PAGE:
A public forum was held on November 6, 2013 at SUNY Geneseo to present a summary of the experts' review and analysis of the Akzo Nobel (Akzo) Brine Pumping Test and Monitoring Program for the decommissioned Retsof Salt Mine. A PDF version of this fact sheet is available.
In March 1994, two sections of the ceiling at the southern end of the Retsof Mine collapsed. This allowed a continuous flow of groundwater into the mine, and by January 1996 it was completely flooded. This was the largest salt mine in North America and had been in operation for more than 100 years.
Since 1994, DEC, the NYS Attorney General's Office, and USGS staff have monitored the mine closure and the environmental effects associated with the collapse. Technical experts have conducted several scientific studies to determine the effects of the collapse and the flooding of the mine in order to assess potential future impacts related to the incident. Groundwater and salinity levels were monitored to understand the movement of water and brine within the collapse zone.
A number of investigations (including exploratory drilling, water-quality monitoring, geologic, hydrogeologic, and geophysical studies, numerical simulation of groundwater flow, and subsidence monitoring) have been undertaken to assess the environmental consequences of the mine collapse.
Pumping and Desalinization
Results of groundwater monitoring within the collapse zone were used to evaluate the potential for brine migration into the overlying aquifers. This evaluation led to a decision in April 2006 to allow Akzo to pump and treat brine squeezed from the mine on a trial basis to provide a better understanding of hydrogeologic conditions in the vicinity of the collapse, and to assess the sustainability of long-term pumping. The pumped water is treated in a thermal desalinization plant which results in the production of salt and distilled water. The distilled water is then discharged to Beards Creek.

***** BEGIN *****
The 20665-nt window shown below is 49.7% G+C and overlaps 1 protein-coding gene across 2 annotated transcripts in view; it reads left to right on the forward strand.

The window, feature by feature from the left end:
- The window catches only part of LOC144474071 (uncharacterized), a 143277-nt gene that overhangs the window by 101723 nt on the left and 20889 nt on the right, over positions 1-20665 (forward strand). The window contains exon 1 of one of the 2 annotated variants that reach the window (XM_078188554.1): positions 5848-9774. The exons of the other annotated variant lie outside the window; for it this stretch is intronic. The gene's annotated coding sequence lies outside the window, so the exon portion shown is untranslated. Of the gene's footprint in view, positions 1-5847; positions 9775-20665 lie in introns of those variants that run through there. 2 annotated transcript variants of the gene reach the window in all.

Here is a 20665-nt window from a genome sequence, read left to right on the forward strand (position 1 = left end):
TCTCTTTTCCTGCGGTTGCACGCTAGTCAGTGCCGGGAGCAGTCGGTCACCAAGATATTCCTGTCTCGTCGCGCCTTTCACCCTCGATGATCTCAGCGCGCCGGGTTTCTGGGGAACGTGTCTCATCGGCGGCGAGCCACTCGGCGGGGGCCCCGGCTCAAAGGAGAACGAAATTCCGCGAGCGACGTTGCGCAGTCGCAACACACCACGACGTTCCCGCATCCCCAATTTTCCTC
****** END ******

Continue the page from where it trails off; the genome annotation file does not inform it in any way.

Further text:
As part of this program, Akzo was also required to follow a pumping test and monitoring plan developed in conjunction with DEC and the NYS Attorney General's Office. Under the program, Akzo regularly and periodically reported fluid level and water quality data obtained from pumping and monitoring wells, pumping rates, plant throughput, discharge monitoring data and subsidence data. This information was evaluated by DEC, the NYS Attorney General's Office and the United States Geological Survey. When necessary, changes to the protocol were made.
Experts at Alpha Geoscience and USGS have prepared reports (see links below) which summarize and evaluate the results of the pumping test and monitoring program and provide an assessment of potential future impacts. These reports have been reviewed by DEC and the Attorney General's Office.
USGS Report (PDF) - February 2013 (leaves DEC's website)
Alpha Geoscience Report (PDF) - February 2013 (leaves DEC's website)